A Long exposure within photography is one use of light, however there are then sub categories within this one use that give different effects when light is involved. Below is a photograph by Chris Steele-Perkins, for which he chose a 4 minute exposure, intensifying the red lights of the road works and the green hue over Mount Fuji. Consequently, what would have been the darkest part of the photo,( the mountain), is a burgundy colour.
“I stopped at some road works at night and Fuji was visible. I made a 4 minutes exposure and the flashing red lights combined with the green fluorescent light of Fujinomiya city reflecting from the clouds was almost hallucinogenic.”
Painting With Light
Painting with light works on the basis of long shutter speeds, but with movement of light thrown in there as well.
I found the above photograph on Flickr, by a user called Laughtonb, he has created this photo by using a long exposure/slow shutter speed and has thrown his camera into the air, showing movement through the swirls created from still lights.
I also found the above photo on Flickr, by user ericcastro.
“I took this picture while camping. Its my Girlfriends daughter. She’s busting one of her “modeling” poses. This ones mellow thankfully.
The blue light is her great uncle walking by on his way to the bathroom. I pressed the button, then hustled over with the flash light to freestyle the light drawing. You can see the shutter closed mid Halo.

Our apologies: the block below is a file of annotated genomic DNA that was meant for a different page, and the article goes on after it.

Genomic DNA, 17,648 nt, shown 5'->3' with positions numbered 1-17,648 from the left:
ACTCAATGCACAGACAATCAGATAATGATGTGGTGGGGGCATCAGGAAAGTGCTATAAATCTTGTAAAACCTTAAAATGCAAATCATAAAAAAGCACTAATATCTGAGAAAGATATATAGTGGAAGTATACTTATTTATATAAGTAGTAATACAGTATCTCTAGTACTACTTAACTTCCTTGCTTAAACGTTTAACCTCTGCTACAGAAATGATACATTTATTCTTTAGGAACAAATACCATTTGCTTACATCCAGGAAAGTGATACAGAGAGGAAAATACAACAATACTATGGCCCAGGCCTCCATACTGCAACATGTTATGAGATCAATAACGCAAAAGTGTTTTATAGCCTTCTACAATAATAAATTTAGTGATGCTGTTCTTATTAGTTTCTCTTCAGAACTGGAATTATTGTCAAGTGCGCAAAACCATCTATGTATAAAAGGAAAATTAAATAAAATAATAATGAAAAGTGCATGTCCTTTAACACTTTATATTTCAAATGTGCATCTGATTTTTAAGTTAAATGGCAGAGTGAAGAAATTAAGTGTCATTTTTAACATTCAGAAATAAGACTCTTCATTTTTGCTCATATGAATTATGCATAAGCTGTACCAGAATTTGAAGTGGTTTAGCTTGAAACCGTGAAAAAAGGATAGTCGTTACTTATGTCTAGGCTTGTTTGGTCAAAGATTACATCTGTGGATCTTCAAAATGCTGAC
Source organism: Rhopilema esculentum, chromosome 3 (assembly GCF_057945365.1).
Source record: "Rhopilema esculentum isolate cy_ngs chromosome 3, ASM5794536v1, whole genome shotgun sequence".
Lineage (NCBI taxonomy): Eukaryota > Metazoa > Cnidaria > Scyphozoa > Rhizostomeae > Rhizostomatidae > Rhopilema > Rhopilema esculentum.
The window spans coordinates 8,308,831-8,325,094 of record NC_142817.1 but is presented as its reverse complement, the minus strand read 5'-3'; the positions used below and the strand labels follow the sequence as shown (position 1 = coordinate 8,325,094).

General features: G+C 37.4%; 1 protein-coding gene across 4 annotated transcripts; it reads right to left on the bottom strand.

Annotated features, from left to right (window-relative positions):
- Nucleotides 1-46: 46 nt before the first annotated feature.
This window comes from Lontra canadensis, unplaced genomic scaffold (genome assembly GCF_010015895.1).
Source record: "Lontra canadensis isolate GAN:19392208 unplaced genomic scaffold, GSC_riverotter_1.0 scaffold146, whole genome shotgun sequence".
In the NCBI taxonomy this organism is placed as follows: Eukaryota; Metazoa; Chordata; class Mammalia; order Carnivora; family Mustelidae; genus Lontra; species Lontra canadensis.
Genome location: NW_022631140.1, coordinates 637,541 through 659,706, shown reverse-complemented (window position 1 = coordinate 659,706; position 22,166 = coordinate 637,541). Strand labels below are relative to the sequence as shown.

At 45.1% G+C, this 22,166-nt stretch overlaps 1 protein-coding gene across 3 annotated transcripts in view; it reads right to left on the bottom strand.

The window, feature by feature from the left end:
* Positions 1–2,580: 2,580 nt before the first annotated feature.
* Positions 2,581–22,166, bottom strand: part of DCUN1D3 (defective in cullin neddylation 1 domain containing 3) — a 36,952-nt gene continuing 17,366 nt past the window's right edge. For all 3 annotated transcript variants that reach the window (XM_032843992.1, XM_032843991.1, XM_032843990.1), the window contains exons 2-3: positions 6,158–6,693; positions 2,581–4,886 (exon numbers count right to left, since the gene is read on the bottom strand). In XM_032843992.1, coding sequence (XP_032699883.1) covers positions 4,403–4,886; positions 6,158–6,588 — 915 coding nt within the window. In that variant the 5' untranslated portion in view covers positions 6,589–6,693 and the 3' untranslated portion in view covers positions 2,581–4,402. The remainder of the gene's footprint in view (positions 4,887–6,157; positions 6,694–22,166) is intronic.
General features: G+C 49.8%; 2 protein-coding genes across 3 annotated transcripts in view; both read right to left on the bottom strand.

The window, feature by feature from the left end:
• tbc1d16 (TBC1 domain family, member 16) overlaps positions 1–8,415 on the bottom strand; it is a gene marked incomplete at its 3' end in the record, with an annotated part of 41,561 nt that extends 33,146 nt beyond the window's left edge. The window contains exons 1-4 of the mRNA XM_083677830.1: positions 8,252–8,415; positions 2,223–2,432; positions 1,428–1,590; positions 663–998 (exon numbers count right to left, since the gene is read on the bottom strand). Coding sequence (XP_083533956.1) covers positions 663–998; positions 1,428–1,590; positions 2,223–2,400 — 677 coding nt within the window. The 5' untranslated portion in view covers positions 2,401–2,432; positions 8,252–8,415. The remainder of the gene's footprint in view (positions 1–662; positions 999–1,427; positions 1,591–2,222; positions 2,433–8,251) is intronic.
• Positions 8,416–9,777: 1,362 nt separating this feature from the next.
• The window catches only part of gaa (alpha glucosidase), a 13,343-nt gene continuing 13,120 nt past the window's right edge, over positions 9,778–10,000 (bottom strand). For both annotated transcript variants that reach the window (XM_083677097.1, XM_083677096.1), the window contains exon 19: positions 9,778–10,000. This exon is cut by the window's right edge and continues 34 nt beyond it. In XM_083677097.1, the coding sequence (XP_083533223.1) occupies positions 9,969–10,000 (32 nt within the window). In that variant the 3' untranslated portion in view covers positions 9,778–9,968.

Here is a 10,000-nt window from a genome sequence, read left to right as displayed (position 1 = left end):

I had her stand extremely still. Its a 30 second shutter if I remember. The ONLY photoshop element is my watermark. I didnt even tweak levels or contrast.
I took the flash light and ran it around her entire body at a angle from the side so she would be that “low key”. It also helps it appear that the light is actually glowing.
I had to cup my hand on the lens end of the flash light so that it wouldnt be visable to the camera.
Then, I did the outline with nothing there to trace. I also started and ended the out line with the flashlight pointing to the ground and panned it towards camera. Thats why the ground looks like there is a pool of light.”
Another typical example of using long exposures to accentuate light movement is to capture the head lights and tail lights of a car driving by. this only works if the camera is set on a tripod. I took the above photo when I was experimenting with long exposures, and I think this was a 30 second exposure. What I really like is the bright blue of the night sky and how the light has lit up the road.